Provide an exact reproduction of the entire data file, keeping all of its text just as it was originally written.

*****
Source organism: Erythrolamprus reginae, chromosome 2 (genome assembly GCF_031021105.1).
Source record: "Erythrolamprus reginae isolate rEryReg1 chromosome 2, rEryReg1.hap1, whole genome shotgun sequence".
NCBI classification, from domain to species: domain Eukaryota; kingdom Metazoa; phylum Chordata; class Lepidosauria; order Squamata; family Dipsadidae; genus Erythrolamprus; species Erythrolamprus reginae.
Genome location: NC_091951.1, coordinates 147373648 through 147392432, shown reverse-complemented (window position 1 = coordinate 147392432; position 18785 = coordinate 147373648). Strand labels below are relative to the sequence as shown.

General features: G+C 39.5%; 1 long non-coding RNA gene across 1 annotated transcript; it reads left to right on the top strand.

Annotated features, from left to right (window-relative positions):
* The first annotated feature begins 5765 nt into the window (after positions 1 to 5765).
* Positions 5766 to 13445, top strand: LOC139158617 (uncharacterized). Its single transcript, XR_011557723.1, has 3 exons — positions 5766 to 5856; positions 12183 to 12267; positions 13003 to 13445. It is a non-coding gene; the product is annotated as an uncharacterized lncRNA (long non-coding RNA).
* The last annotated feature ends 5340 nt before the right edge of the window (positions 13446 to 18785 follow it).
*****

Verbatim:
Source organism: Erythrolamprus reginae, chromosome 2 (genome assembly GCF_031021105.1).
Source record: "Erythrolamprus reginae isolate rEryReg1 chromosome 2, rEryReg1.hap1, whole genome shotgun sequence".
NCBI classification, from domain to species: domain Eukaryota; kingdom Metazoa; phylum Chordata; class Lepidosauria; order Squamata; family Dipsadidae; genus Erythrolamprus; species Erythrolamprus reginae.
Genome location: NC_091951.1, coordinates 147373648 through 147392432, shown reverse-complemented (window position 1 = coordinate 147392432; position 18785 = coordinate 147373648). Strand labels below are relative to the sequence as shown.

General features: G+C 39.5%; 1 long non-coding RNA gene across 1 annotated transcript; it reads left to right on the top strand.

Annotated features, from left to right (window-relative positions):
* The first annotated feature begins 5765 nt into the window (after positions 1 to 5765).
* Positions 5766 to 13445, top strand: LOC139158617 (uncharacterized). Its single transcript, XR_011557723.1, has 3 exons — positions 5766 to 5856; positions 12183 to 12267; positions 13003 to 13445. It is a non-coding gene; the product is annotated as an uncharacterized lncRNA (long non-coding RNA).
* The last annotated feature ends 5340 nt before the right edge of the window (positions 13446 to 18785 follow it).